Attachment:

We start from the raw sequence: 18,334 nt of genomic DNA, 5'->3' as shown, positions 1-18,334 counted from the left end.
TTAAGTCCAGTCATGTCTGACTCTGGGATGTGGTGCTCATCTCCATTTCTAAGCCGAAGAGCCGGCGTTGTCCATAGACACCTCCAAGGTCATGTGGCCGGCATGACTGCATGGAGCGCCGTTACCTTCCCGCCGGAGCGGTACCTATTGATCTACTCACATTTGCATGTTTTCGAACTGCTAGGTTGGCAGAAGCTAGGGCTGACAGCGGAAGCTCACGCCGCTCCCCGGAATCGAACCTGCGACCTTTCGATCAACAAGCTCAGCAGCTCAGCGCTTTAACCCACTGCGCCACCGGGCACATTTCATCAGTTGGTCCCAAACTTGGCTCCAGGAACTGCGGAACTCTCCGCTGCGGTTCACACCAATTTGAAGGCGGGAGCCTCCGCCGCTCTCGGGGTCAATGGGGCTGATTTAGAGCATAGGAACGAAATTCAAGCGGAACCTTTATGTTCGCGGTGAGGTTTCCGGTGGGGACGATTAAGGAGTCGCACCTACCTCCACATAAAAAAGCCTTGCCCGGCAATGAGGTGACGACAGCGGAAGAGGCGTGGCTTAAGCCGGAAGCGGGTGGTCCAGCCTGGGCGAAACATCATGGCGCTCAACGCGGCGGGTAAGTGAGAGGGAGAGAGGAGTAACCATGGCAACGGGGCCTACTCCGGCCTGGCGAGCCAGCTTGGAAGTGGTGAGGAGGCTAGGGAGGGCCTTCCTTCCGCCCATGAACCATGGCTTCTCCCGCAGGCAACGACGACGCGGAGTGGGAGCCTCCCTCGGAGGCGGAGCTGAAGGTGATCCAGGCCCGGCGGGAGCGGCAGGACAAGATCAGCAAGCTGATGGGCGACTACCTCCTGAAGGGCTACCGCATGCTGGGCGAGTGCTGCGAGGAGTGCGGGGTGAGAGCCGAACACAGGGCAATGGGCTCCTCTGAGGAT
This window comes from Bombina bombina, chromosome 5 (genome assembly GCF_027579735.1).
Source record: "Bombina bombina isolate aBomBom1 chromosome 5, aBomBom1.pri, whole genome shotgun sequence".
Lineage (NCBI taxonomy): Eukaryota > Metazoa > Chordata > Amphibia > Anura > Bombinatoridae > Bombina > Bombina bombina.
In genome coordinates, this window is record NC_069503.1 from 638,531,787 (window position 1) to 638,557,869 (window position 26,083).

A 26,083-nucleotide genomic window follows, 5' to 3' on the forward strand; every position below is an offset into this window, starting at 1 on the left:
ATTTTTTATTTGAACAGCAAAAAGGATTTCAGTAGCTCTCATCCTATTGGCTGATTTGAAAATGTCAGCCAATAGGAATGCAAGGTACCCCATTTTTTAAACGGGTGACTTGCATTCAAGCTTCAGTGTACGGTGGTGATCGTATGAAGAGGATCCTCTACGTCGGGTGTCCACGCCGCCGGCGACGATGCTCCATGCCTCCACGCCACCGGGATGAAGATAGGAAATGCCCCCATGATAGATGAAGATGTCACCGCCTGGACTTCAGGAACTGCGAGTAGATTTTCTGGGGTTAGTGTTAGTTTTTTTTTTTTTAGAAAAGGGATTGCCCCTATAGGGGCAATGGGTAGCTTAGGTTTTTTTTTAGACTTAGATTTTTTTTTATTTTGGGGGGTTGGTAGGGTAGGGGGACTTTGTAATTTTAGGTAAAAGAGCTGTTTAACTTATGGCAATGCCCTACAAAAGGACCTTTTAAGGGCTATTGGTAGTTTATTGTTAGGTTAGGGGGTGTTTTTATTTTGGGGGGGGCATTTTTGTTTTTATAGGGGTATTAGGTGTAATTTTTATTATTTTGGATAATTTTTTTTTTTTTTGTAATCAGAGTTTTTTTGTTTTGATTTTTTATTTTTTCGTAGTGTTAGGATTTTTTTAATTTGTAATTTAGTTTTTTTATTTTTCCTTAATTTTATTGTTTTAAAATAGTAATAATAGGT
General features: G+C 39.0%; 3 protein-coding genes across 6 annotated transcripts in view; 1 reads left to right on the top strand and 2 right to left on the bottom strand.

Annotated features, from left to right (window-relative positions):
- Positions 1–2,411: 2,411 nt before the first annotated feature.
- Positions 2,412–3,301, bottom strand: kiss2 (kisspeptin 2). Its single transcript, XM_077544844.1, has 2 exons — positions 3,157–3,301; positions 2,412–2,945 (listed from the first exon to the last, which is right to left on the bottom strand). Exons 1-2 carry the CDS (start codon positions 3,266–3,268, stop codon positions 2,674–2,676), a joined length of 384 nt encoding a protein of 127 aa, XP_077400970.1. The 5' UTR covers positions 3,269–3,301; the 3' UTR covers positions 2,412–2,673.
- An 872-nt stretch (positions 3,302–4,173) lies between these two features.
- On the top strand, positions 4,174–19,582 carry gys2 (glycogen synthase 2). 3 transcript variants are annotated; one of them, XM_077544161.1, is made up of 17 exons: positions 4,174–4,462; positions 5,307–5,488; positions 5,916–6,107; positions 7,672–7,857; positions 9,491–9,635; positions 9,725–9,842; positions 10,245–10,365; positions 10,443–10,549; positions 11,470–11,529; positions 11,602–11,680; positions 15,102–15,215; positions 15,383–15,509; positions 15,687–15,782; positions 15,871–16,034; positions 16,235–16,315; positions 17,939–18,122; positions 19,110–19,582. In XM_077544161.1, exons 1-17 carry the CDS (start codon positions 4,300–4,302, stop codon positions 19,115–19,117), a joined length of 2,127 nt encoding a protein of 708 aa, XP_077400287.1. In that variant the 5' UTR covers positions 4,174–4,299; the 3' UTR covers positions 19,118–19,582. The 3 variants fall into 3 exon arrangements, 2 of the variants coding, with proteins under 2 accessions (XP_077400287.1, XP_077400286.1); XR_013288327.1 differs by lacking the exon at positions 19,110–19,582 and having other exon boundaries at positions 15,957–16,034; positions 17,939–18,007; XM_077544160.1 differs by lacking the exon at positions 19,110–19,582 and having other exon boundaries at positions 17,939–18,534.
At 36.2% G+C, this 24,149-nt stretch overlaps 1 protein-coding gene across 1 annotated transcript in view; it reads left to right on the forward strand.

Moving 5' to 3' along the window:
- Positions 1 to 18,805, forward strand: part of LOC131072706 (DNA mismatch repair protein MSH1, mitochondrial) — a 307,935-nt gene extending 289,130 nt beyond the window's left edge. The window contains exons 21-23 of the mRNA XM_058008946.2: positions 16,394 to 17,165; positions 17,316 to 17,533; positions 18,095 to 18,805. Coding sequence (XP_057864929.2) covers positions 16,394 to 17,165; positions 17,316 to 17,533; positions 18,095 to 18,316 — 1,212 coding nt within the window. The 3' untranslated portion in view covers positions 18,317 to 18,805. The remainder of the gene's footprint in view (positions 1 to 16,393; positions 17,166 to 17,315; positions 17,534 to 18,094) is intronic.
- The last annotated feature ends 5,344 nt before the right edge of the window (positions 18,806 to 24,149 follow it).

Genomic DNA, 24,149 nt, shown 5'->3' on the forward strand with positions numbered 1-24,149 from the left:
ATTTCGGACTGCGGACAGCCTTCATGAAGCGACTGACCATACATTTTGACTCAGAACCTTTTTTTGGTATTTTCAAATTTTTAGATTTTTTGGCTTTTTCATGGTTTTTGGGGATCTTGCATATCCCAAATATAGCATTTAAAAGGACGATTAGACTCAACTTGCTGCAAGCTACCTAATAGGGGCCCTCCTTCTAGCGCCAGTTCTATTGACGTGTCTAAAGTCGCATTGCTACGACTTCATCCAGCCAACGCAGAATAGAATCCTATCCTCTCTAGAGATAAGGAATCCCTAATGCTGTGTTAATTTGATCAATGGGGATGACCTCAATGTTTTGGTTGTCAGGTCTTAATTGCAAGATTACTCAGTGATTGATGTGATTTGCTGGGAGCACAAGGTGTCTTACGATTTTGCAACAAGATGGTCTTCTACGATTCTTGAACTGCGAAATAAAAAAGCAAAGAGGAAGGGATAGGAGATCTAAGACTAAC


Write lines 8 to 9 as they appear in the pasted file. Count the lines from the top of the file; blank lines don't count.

ATTTTTTATTTGAACAGCAAAAAGGATTTCAGTAGCTCTCATCCTATTGGCTGATTTGAAAATGTCAGCCAATAGGAATGCAAGGTACCCCATTTTTTAAACGGGTGACTTGCATTCAAGCTTCAGTGTACGGTGGTGATCGTATGAAGAGGATCCTCTACGTCGGGTGTCCACGCCGCCGGCGACGATGCTCCATGCCTCCACGCCACCGGGATGAAGATAGGAAATGCCCCCATGATAGATGAAGATGTCACCGCCTGGACTTCAGGAACTGCGAGTAGATTTTCTGGGGTTAGTGTTAGTTTTTTTTTTTTTAGAAAAGGGATTGCCCCTATAGGGGCAATGGGTAGCTTAGGTTTTTTTTTAGACTTAGATTTTTTTTTATTTTGGGGGGTTGGTAGGGTAGGGGGACTTTGTAATTTTAGGTAAAAGAGCTGTTTAACTTATGGCAATGCCCTACAAAAGGACCTTTTAAGGGCTATTGGTAGTTTATTGTTAGGTTAGGGGGTGTTTTTATTTTGGGGGGGGCATTTTTGTTTTTATAGGGGTATTAGGTGTAATTTTTATTATTTTGGATAATTTTTTTTTTTTTTGTAATCAGAGTTTTTTTGTTTTGATTTTTTATTTTTTCGTAGTGTTAGGATTTTTTTAATTTGTAATTTAGTTTTTTTATTTTTCCTTAATTTTATTGTTTTAAAATAGTAATAATAGGT
General features: G+C 39.0%; 3 protein-coding genes across 6 annotated transcripts in view; 1 reads left to right on the top strand and 2 right to left on the bottom strand.